Keeping Your Home Safe While Using a Fireplace
There are common-sense safety protocols that every homeowner should adhere to when using a fireplace. The following fireplace safety tips allow you to comfortably enjoy it without risking damage to your home or possessions.
Schedule Annual Cleaning for Fireplace Safety
Creosote is a byproduct of burning wood, and the risk of a chimney fire increases when too much of it builds up. Cleaning removes creosote, reducing the chance of a chimney fire occurring. If fire extinguishers are part of your fireplace safety plan, check that they are not expired and replace them if needed.
Keep Fire From Spreading
Pay attention to fireplace safety both inside and outside of your home. Stray embers can land on items indoors or float out the chimney and start a fire.
Check the area around your hearth and chimney. Remove any flammable items from the fireplace entrance, and move rugs, blankets, and upholstered furniture at least three feet away. There shouldn’t be any vegetation or tree branches within 10 feet of the opening of the chimney.
Install a Chimney Cap
A chimney cap is a necessary safety device that should be installed on every chimney. It attaches to your chimney’s flue to prevent leaves, debris, and animals from entering the chimney. The mesh and solid top panel also catch embers while still allowing smoke to exit the chimney.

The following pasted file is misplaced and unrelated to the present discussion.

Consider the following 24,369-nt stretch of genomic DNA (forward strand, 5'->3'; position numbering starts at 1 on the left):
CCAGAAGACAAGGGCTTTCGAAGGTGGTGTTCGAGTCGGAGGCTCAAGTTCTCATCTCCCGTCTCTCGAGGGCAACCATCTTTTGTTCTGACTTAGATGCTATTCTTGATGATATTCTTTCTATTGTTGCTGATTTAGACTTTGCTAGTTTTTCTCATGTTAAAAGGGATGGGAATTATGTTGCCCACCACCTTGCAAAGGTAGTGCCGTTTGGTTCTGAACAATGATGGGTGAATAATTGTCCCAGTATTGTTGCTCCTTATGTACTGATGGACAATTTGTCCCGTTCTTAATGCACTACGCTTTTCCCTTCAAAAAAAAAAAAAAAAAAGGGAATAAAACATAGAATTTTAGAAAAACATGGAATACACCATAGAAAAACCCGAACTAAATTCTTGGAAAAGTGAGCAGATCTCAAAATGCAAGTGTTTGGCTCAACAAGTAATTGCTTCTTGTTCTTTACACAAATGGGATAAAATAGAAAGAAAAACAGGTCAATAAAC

Certain chimney caps will also prevent gusts of air blowing down into the flue, creating a backdraft. Make sure that the model you choose directs wind away from the flue.
A chimney cap needs to be accurately measured and properly installed. The protection and safety benefits it provides make it a key part of fireplace safety.
Dispose of Ashes Properly for Fireplace Safety
Keep fireplace doors or screens closed once your fire goes out to give the ashes time to cool down. After three days, the ashes should be cool enough to remove. Use a metal scoop to remove and dispose of the ashes.
Only Burn Seasoned Wood
Unseasoned wood contains moisture, making it an inefficient heat source that produces a lot of smoke. Even if you’re using your fireplace for atmosphere rather than heat, you should still only burn wood that has been appropriately seasoned for at least 6 months.
Burning unseasoned wood produces high levels of creosote. If you burn unseasoned wood, you’ll need to clean your fireplace more often.